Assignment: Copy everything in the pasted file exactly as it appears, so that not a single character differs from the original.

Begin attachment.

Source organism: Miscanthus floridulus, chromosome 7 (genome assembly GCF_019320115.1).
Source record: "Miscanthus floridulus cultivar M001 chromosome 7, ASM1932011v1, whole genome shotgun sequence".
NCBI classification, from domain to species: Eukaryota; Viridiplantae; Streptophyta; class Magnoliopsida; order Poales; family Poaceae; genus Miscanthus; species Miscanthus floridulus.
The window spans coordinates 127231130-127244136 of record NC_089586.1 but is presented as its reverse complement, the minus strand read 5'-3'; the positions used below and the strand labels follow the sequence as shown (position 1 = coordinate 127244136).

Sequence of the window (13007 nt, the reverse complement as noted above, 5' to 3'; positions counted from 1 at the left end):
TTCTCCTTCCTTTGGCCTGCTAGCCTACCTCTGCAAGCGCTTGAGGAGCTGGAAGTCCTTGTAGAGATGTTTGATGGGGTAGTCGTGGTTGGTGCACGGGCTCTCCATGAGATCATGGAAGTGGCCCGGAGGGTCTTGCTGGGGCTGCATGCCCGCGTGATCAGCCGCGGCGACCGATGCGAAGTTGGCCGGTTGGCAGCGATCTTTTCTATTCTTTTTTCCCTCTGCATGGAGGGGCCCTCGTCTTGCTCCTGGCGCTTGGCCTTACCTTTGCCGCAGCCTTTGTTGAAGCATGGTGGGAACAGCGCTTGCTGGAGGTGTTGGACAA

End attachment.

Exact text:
Source organism: Miscanthus floridulus, chromosome 7 (genome assembly GCF_019320115.1).
Source record: "Miscanthus floridulus cultivar M001 chromosome 7, ASM1932011v1, whole genome shotgun sequence".
NCBI classification, from domain to species: Eukaryota; Viridiplantae; Streptophyta; class Magnoliopsida; order Poales; family Poaceae; genus Miscanthus; species Miscanthus floridulus.
The window spans coordinates 127231130-127244136 of record NC_089586.1 but is presented as its reverse complement, the minus strand read 5'-3'; the positions used below and the strand labels follow the sequence as shown (position 1 = coordinate 127244136).

Sequence of the window (13007 nt, the reverse complement as noted above, 5' to 3'; positions counted from 1 at the left end):
TTCTCCTTCCTTTGGCCTGCTAGCCTACCTCTGCAAGCGCTTGAGGAGCTGGAAGTCCTTGTAGAGATGTTTGATGGGGTAGTCGTGGTTGGTGCACGGGCTCTCCATGAGATCATGGAAGTGGCCCGGAGGGTCTTGCTGGGGCTGCATGCCCGCGTGATCAGCCGCGGCGACCGATGCGAAGTTGGCCGGTTGGCAGCGATCTTTTCTATTCTTTTTTCCCTCTGCATGGAGGGGCCCTCGTCTTGCTCCTGGCGCTTGGCCTTACCTTTGCCGCAGCCTTTGTTGAAGCATGGTGGGAACAGCGCTTGCTGGAGGTGTTGGACAA